Gold bullion’s dollar price soared 20% from mid-December 2015 to mid-March of this year on the London bullion market at a time when the dollar was widely perceived to be “strong.” And it was indeed strong against other currencies. Normally, if the dollar is strong gold would go down, not up.
So what was going on?
Anyone puzzled by such riddles should read James Rickards’ “The New Case for Gold.” One of its points: Gold, now as always, is money, a more stable form of money than fiat currencies. He suggests that, in some not-too-distant future, the dollar’s value could weaken to such an extent that an ounce of gold could cost $10,000, compared with $1,250 today.
To hedge against the possibility of such a dollar plunge, he recommends that investors hold physical gold as 10% of their portfolios.
Mr. Rickards is a portfolio manager at West Shore Group in Haddonfield, N.J., and the author of two other popular books, “Currency Wars” (2011) and “The Death of Money” (2014). He has advised the Pentagon on international economics and appears on television from time to time. He can claim to be a relatively independent observer even as his forecasts make gold bugs slaver.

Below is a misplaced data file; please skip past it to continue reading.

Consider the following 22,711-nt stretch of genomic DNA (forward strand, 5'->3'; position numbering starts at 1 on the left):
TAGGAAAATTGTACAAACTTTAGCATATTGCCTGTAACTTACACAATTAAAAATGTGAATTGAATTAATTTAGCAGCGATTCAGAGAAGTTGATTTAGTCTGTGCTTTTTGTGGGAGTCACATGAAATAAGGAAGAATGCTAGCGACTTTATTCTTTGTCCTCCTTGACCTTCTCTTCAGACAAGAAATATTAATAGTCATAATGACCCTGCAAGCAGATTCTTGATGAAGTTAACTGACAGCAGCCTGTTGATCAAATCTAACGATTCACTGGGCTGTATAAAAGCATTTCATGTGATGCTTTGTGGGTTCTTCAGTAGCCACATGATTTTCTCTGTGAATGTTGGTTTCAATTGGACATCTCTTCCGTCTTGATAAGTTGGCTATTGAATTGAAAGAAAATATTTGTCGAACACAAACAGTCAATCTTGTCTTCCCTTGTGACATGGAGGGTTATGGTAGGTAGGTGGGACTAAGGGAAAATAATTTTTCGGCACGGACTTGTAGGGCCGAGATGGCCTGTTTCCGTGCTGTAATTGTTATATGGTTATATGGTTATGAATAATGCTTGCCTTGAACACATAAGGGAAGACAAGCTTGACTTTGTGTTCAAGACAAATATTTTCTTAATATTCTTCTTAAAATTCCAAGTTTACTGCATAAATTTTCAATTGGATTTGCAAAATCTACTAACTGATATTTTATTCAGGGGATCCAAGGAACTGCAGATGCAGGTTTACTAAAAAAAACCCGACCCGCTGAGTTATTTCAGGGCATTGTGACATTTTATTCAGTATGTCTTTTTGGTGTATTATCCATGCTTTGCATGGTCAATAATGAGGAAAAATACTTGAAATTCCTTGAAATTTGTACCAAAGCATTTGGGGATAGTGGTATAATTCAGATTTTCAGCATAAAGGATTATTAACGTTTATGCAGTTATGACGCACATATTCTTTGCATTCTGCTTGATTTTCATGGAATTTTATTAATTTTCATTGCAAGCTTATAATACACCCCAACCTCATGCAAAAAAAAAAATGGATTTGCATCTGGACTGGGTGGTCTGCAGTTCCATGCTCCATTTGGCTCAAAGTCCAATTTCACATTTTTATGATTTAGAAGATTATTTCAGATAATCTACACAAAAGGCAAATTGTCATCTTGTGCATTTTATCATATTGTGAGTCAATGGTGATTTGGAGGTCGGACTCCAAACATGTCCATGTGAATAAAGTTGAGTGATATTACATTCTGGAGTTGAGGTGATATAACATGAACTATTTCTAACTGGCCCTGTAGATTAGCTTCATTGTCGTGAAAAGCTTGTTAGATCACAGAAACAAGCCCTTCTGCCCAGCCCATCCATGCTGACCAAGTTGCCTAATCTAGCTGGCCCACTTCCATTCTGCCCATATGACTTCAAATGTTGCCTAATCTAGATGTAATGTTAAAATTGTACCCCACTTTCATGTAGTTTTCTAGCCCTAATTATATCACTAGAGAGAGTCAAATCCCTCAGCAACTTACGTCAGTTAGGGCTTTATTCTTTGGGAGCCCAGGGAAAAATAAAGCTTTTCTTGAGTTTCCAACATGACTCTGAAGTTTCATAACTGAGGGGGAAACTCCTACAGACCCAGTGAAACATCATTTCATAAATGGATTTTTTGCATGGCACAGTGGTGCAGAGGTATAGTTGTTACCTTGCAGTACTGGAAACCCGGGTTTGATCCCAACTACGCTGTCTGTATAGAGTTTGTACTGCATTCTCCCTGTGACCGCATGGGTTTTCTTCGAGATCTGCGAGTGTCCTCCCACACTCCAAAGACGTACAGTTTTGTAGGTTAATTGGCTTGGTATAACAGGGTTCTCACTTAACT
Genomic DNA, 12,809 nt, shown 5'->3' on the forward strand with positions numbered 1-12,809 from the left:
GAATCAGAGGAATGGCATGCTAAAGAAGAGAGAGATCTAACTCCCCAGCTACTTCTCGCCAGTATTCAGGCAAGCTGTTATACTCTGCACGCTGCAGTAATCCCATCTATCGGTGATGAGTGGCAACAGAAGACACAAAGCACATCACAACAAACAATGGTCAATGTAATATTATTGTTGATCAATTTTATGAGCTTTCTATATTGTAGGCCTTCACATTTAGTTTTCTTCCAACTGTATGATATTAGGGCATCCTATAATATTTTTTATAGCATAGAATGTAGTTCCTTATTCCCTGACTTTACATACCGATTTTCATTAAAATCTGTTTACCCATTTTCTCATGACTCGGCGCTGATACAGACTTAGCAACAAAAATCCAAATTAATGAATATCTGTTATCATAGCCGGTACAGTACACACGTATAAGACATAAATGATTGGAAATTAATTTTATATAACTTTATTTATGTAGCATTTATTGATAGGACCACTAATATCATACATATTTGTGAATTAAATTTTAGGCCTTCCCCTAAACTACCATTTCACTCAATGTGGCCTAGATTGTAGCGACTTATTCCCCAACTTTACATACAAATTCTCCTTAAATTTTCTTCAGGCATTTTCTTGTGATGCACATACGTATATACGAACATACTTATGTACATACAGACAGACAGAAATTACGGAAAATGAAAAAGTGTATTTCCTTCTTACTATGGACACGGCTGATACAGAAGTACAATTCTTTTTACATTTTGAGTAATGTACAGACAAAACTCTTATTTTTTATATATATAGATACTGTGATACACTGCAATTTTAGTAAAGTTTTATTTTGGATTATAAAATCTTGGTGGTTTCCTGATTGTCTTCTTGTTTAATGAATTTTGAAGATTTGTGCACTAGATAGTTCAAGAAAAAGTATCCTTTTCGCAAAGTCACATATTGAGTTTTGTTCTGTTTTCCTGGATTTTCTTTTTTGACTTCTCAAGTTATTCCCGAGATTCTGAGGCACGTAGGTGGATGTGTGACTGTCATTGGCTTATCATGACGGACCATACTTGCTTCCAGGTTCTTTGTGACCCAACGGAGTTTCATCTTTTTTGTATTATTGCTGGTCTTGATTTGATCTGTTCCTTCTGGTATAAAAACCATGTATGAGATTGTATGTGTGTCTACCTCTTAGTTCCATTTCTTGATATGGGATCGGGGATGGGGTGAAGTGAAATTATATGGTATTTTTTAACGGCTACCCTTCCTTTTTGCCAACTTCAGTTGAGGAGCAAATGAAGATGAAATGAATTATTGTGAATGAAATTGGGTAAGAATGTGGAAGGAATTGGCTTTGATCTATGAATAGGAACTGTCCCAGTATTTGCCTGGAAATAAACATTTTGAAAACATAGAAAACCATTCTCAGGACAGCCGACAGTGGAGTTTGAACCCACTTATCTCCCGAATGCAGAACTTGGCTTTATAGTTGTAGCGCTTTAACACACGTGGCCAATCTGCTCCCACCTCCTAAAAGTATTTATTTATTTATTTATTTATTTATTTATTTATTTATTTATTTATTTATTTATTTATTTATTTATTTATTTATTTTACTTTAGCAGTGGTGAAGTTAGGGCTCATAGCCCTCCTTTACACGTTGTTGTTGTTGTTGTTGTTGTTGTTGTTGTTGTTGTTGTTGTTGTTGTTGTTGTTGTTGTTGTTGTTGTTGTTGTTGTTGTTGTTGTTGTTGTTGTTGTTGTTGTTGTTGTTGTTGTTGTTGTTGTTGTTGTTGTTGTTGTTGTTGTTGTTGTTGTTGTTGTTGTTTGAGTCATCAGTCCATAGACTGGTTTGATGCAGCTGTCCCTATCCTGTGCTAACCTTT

Like other gold proponents, he notes that gold is unique among all the natural elements. It doesn’t rust, corrode, or turn to gas or liquid at certain temperatures. It is not radioactive. It has few industrial uses other than jewelry. It is virtually indestructible.
Although governments seldom talk about gold as money, they still treat it as such. They count it as part of their monetary reserves and go to great expense to store it in safe places like Fort Knox. The super-secure vault under the New York Federal Reserve Bank in Manhattan is compartmentalized to hold gold owned by other governments. When they sell some, the Fed credits their account and moves the gold into the buyer’s compartment.